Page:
Fishermen's News - The Advocate for the Commercial Fisherman

Snow Crab Harvests Picking Up After Slow January Start

 

Opilio crab fishing. Photo: Chris Miller, ASMI.

Snow crab fisheries in the Bering Sea got off to a slow start this year, then grew in harvests in early February with increased landings by harvesters holding both individual fishing quota and community development quota.

As of Feb. 9, NOAA Fisheries Service in Juneau said that IFQ vessels had landed 45 percent of their 61,155,000 pound allocation, with 223 landings – up from 192 landings a week earlier – totally 27,477,728 pounds of snow crab, with 33,677,272 pounds remaining.

For the same time period, community development quota permit holders had harvested 40 percent of their 6,795,000 pound quota of snow crab, a total of 2,733,379 pounds, leaving another 4,061,621 pounds left to harvest.

Heather Fitch, area management biologist for shellfish at Dutch Harbor for the Alaska Department of Fish and Game, noted that the previous three years also had gotten off to a slow start and data indicated that this year is not slower than last.

While sea ice has not been a problem, the flat calm and beautiful weather that prevailed when the fishery opened turned stormy toward the end of January, and some vessels expected to join in the snow crab fishery had been busy harvesting Pacific cod and bairdi tanner crab, she said.

In the Eastern Bering Sea bairdi tanner crab fishery, through Feb. 9, IFQ harvesters made 184 vessel landings with 7,194,793 pounds, or 94 percent of the 7,632,000- pound allocation, leaving 437,207 pounds of bairdi to catch.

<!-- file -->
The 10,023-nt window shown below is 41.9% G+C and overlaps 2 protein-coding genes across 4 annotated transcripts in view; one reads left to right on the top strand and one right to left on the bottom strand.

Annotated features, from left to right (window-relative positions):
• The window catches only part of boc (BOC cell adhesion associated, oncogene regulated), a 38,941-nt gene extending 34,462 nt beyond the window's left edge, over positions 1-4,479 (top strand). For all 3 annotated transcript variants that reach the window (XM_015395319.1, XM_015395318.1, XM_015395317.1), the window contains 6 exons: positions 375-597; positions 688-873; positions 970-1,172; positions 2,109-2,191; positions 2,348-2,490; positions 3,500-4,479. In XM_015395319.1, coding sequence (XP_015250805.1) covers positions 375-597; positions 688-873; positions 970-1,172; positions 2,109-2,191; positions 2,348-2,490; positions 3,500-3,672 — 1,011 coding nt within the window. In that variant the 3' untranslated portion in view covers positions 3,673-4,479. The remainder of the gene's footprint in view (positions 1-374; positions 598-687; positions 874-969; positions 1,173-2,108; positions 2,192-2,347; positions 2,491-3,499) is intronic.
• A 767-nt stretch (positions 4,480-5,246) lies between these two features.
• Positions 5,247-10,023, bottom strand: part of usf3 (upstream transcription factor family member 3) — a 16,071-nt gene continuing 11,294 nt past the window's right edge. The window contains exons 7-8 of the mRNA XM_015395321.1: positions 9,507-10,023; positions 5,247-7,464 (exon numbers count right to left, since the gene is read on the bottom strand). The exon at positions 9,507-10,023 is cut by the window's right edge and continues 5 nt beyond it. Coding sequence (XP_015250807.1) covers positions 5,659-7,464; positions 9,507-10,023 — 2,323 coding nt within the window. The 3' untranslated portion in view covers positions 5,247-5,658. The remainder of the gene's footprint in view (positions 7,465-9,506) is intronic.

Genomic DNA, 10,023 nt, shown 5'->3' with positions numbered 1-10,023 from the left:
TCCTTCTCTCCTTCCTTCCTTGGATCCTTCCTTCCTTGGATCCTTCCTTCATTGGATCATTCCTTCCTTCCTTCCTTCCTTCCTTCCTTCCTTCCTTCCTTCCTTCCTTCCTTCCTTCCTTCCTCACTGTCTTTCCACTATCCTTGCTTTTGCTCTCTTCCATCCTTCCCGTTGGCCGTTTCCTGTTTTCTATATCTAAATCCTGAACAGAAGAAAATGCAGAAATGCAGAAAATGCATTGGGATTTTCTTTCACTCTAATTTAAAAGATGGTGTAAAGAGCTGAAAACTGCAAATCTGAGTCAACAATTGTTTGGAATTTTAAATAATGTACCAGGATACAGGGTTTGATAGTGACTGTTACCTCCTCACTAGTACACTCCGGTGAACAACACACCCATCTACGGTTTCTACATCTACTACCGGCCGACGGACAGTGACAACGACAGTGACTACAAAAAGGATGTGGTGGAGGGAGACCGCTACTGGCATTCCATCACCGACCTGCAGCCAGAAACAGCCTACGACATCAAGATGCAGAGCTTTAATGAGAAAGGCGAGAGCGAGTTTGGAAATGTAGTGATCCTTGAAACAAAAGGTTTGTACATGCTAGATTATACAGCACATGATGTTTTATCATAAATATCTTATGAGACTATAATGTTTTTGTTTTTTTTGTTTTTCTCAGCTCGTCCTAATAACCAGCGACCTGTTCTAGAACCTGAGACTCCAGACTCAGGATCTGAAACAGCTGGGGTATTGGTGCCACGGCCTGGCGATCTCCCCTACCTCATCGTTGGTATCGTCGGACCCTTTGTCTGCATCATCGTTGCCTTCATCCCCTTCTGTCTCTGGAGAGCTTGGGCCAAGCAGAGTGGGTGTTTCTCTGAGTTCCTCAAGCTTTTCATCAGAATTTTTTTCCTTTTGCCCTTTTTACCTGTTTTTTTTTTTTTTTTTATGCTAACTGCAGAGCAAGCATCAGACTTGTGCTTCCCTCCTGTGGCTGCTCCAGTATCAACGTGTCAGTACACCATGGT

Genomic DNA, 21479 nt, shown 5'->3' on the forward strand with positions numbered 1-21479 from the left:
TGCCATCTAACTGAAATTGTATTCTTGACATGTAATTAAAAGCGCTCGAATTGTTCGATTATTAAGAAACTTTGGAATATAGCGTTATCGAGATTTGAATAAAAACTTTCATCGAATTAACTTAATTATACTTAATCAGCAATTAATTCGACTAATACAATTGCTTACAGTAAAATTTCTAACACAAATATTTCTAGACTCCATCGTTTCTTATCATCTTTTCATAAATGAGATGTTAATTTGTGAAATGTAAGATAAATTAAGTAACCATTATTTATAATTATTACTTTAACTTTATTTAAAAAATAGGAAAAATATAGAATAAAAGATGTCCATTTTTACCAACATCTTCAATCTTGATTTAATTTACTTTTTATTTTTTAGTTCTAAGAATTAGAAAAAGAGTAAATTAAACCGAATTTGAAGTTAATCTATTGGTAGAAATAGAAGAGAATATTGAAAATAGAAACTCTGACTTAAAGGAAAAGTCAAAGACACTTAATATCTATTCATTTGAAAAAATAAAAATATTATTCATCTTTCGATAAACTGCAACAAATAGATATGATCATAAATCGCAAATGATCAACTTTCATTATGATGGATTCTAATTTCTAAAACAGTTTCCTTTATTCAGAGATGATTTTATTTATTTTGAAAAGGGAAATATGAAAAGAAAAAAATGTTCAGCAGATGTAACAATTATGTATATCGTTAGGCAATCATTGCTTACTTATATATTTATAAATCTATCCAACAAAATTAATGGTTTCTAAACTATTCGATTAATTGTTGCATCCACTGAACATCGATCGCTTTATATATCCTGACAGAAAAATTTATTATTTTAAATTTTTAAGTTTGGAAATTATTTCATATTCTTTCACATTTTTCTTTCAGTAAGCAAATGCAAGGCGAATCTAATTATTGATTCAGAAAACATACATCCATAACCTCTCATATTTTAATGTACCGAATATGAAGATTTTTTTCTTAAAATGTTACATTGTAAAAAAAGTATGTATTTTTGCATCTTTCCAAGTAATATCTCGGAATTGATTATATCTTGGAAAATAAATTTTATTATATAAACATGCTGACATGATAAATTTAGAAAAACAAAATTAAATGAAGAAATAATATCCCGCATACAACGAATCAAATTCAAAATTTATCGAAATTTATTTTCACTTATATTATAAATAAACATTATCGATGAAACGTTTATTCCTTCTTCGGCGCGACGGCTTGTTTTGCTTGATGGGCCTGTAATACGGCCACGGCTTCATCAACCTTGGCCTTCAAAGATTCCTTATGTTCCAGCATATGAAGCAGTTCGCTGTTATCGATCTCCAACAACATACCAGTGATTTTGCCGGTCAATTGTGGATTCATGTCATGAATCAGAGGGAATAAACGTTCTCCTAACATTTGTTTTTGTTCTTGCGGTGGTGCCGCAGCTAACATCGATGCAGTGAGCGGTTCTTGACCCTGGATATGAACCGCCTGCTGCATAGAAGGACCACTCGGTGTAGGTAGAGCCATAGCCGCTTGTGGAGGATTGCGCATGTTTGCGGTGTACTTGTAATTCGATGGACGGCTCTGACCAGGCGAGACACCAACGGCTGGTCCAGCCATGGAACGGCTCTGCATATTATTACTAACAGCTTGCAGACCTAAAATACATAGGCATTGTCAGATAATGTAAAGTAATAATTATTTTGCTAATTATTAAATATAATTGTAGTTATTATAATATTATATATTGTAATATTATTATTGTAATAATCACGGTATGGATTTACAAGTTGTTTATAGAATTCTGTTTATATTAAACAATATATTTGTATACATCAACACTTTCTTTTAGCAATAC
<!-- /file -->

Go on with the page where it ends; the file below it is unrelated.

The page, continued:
In the CDQ fishery, there were 13 landings, totaling 820,992 pounds, or 97 percent of the 848,000-pound allocation, with 27,008 pounds to catch.

IFQ holders of quota shares in the Eastern Aleutian Islands golden king crab fishery have made 37 landings, but available data did not say what percentage of the 2,979,000-pound allocation had been harvested to date.

The Eastern Aleutian Islands golden king crab fishery for the CDQ harvesters ended after 4 vessel landings with 331,011 pounds, for 100 percent of the allocation.

In the Pacific cod fishery, meanwhile, the harvest for the trawl fleet weighed in at 1,200 metric tons through Jan. 31, compared with a little over 7,000 metric tons for the same period a year ago, said Krista Milani, a NOAA resource management specialist for sustainable fisheries at Dutch Harbor.

Catcher processor longliners had a harvest of 14,388 metric tons through Jan. 31, compared with 14,975 metric tons for the same period last year.

While weather plays a role in this harvest, there might be other issues, from prices to the fish being schooled up, and more boats that normally fish for Pacific cod were fishing snow carb this year because of the high allocation, she said.

In the pollock fishery, a mix of factory trawlers and catcher vessels harvested 58,252 metric tons through Jan. 31, up from 44,046 metric tons for the same period a year ago, Milani said.

 
 

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